In short: should you take advantage of this year’s Black Friday and Cyber Monday sales? Sure, why not — IF you’ve taken the time to figure out whether you can truly afford it. Happy holidays, and have fun shopping!

written by Joe \\ tags: ,

Apr 22
A guest post today from Andrea Woroch –
Budgets, investing and other methods of personal finance are at the forefront this April in honor of National Financial Literacy Month. Smart spending is another essential part of financial literacy, yet many of us continue to make blunders in pursuit of things we want or need.
Online shopping can compound these mistakes since a few clicks is all it takes to complete your desired purchase. What’s more, many eRetailers are using a marketing method called Dynamic Pricing to maximize profits which may be costing you more. For example, Amazon changed the price of a microwave oven nine times in one day, making a sucker out of whoever purchased it at the peak price. Being aware of this tactic gives you an advantage when finding the best times to shop, but there is still a lot more to this marketing and sales tactic to be aware of.  Happily, the following e-commerce trends actually help you make better buying decisions online and will improve your eShopping IQ.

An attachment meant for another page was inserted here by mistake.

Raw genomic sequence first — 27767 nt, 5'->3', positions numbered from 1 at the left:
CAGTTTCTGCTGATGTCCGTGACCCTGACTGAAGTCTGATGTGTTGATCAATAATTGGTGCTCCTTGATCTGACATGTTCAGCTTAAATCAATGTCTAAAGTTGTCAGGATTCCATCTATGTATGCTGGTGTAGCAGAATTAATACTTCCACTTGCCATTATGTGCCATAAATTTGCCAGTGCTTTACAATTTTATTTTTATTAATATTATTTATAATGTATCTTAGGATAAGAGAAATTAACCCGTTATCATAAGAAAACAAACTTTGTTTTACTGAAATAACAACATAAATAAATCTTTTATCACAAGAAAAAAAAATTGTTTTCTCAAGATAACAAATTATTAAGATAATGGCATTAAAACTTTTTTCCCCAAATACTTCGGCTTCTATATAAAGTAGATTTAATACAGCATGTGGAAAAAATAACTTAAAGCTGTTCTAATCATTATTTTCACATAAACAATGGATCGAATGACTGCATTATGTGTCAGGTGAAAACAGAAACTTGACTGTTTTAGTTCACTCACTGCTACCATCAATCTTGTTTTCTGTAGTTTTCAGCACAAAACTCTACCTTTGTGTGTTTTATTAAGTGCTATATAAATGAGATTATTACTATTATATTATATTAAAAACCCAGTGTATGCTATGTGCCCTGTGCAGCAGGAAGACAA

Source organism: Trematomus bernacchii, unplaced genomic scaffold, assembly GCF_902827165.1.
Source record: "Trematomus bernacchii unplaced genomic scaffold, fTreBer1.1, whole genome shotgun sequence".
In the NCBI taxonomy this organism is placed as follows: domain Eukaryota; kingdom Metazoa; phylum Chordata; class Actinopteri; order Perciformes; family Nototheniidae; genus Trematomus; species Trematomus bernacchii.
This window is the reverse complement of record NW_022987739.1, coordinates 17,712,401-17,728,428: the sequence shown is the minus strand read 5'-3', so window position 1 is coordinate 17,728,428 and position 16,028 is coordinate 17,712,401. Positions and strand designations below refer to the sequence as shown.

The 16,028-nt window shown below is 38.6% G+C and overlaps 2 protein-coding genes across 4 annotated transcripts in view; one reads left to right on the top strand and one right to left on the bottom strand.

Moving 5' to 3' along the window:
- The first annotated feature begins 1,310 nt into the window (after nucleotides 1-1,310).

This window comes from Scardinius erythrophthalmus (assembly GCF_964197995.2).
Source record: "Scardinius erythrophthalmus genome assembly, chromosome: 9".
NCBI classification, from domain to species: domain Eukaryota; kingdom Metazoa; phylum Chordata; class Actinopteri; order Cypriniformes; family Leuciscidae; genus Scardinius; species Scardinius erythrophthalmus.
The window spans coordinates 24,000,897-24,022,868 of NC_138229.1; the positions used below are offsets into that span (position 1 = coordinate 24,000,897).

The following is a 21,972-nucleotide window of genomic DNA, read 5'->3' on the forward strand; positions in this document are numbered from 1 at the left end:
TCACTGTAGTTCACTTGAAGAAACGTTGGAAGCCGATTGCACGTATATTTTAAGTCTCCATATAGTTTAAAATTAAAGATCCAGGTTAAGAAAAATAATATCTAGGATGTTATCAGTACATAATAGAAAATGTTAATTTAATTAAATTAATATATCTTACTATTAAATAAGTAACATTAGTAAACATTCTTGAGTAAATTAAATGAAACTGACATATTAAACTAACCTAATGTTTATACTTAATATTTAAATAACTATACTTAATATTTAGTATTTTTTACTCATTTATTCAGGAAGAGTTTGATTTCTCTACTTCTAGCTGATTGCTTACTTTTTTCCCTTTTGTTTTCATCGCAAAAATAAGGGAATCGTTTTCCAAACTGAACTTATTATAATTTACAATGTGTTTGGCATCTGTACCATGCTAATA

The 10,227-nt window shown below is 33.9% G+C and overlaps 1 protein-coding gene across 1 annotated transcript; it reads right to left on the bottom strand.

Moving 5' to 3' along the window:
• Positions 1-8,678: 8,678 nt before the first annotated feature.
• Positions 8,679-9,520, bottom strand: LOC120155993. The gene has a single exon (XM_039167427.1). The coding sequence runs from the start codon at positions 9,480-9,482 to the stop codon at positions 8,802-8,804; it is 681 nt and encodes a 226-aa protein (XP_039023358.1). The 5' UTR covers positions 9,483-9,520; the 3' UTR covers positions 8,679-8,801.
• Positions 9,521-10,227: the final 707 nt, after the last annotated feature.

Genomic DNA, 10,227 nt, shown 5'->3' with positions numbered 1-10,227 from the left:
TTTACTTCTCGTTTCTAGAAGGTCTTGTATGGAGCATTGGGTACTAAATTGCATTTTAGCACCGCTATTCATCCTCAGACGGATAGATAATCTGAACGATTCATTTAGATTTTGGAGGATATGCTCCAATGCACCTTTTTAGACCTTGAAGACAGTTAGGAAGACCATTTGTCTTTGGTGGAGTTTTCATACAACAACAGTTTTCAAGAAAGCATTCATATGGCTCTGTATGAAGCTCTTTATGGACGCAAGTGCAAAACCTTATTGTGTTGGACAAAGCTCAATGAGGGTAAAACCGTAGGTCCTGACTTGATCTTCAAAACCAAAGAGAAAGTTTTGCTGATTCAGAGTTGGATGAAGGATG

1. Monthly Product Subscriptions
Despite the appeal of shiny new things, there are some daily necessities we all hate to buy and often forget to restock before it’s too late. Leaving us to a limited selection of pricey choices at the closest convenience store for those items like toilet paper, razors and pet food. Monthly product subscriptions are a great solution to maintaining necessities in stock while keeping costs down. Take the Dollar Shave Club, this inexpensive monthly subscription offers you replacement razor cartridges for just $1 every month. keeps your toilet paper in stock for $8.99 per month while online pet stores like offer free shipping with additional savings of five percent on repeat deliveries of pet food.
2. Specialized Comparison Sites
Speaking of items we hate to buy, is there any purchase more irritating than ink cartridges? With markups exceeding 2,000 percent in some cases, buying replacement cartridges is about as much fun as getting a root canal. Enter, a very specific comparative marketplace helping shoppers find the best price on printer ink. This comparison search engine even offers a coupon code for 10 percent savings at the sites it recommends for buying ink. We’ll likely see more of these specialized sites as consumers become more informed about product markups through dynamic pricing strategies and turn to the Internet for savings.
3. Tracking Tools
The Internet makes comparing prices much more accessible than it used to be. Unfortunately, the process can sometimes be overwhelming with all the products, reviews and websites available. That’s where browser add-ons like Hukkster come in, helping you nab a good deal without much effort. When you find something you like, “hukk” it and you’ll get an email notification when it drops in price or when the store is offering a sale. Similarly, Yapta alerts you when a desired travel itinerary is offered at its best price, and when airfare you’ve already purchased drops in price.
4. Site-to-Store